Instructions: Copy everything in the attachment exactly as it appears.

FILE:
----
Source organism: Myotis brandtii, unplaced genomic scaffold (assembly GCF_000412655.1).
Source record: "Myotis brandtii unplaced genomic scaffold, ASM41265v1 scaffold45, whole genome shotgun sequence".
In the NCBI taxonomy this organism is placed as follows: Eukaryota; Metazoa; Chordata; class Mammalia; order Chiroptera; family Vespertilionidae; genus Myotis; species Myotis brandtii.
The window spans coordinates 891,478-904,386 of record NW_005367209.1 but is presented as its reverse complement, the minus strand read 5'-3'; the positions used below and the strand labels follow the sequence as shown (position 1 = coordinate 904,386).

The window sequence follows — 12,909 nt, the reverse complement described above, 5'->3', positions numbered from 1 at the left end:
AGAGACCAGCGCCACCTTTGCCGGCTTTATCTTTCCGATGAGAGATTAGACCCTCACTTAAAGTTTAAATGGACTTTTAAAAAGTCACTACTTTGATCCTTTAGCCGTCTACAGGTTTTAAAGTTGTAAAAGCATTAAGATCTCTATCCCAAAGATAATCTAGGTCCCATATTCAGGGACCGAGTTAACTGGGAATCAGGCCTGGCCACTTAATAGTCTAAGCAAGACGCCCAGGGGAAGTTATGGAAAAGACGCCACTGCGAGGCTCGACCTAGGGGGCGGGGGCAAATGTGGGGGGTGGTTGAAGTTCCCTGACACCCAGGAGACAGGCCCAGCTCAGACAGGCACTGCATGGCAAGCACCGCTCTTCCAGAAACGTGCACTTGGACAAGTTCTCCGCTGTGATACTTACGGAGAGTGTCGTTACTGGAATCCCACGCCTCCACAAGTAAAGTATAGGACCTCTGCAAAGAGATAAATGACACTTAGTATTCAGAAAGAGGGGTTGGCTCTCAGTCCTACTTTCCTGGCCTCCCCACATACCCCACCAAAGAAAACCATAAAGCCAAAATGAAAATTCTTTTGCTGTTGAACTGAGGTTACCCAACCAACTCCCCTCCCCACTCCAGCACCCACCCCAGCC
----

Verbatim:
Source organism: Myotis brandtii, unplaced genomic scaffold (assembly GCF_000412655.1).
Source record: "Myotis brandtii unplaced genomic scaffold, ASM41265v1 scaffold45, whole genome shotgun sequence".
In the NCBI taxonomy this organism is placed as follows: Eukaryota; Metazoa; Chordata; class Mammalia; order Chiroptera; family Vespertilionidae; genus Myotis; species Myotis brandtii.
The window spans coordinates 891,478-904,386 of record NW_005367209.1 but is presented as its reverse complement, the minus strand read 5'-3'; the positions used below and the strand labels follow the sequence as shown (position 1 = coordinate 904,386).

The window sequence follows — 12,909 nt, the reverse complement described above, 5'->3', positions numbered from 1 at the left end:
AGAGACCAGCGCCACCTTTGCCGGCTTTATCTTTCCGATGAGAGATTAGACCCTCACTTAAAGTTTAAATGGACTTTTAAAAAGTCACTACTTTGATCCTTTAGCCGTCTACAGGTTTTAAAGTTGTAAAAGCATTAAGATCTCTATCCCAAAGATAATCTAGGTCCCATATTCAGGGACCGAGTTAACTGGGAATCAGGCCTGGCCACTTAATAGTCTAAGCAAGACGCCCAGGGGAAGTTATGGAAAAGACGCCACTGCGAGGCTCGACCTAGGGGGCGGGGGCAAATGTGGGGGGTGGTTGAAGTTCCCTGACACCCAGGAGACAGGCCCAGCTCAGACAGGCACTGCATGGCAAGCACCGCTCTTCCAGAAACGTGCACTTGGACAAGTTCTCCGCTGTGATACTTACGGAGAGTGTCGTTACTGGAATCCCACGCCTCCACAAGTAAAGTATAGGACCTCTGCAAAGAGATAAATGACACTTAGTATTCAGAAAGAGGGGTTGGCTCTCAGTCCTACTTTCCTGGCCTCCCCACATACCCCACCAAAGAAAACCATAAAGCCAAAATGAAAATTCTTTTGCTGTTGAACTGAGGTTACCCAACCAACTCCCCTCCCCACTCCAGCACCCACCCCAGCC